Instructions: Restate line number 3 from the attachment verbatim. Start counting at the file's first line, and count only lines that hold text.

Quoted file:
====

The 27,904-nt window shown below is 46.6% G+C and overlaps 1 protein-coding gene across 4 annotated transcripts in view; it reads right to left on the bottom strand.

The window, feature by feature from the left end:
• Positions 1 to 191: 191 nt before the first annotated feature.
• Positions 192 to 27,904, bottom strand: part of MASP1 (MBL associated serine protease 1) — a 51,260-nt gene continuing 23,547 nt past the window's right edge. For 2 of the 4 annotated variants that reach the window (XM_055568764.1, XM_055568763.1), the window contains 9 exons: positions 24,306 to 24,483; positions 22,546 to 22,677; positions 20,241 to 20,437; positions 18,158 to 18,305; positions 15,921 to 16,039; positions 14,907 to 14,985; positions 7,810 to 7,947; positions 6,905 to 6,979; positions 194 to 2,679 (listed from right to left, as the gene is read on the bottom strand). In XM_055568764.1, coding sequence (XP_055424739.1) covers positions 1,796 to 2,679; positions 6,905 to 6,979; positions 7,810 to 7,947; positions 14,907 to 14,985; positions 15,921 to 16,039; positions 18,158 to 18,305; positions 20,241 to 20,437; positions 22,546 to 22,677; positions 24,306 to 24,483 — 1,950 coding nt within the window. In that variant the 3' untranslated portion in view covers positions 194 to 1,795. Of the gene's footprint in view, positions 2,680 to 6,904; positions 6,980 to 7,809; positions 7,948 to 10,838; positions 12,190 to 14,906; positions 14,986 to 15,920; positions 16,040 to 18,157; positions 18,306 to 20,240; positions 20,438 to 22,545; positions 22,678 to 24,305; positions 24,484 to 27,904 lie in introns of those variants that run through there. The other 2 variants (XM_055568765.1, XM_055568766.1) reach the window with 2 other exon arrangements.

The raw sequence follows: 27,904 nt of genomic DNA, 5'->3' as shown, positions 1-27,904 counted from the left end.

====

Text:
• Positions 1 to 191: 191 nt before the first annotated feature.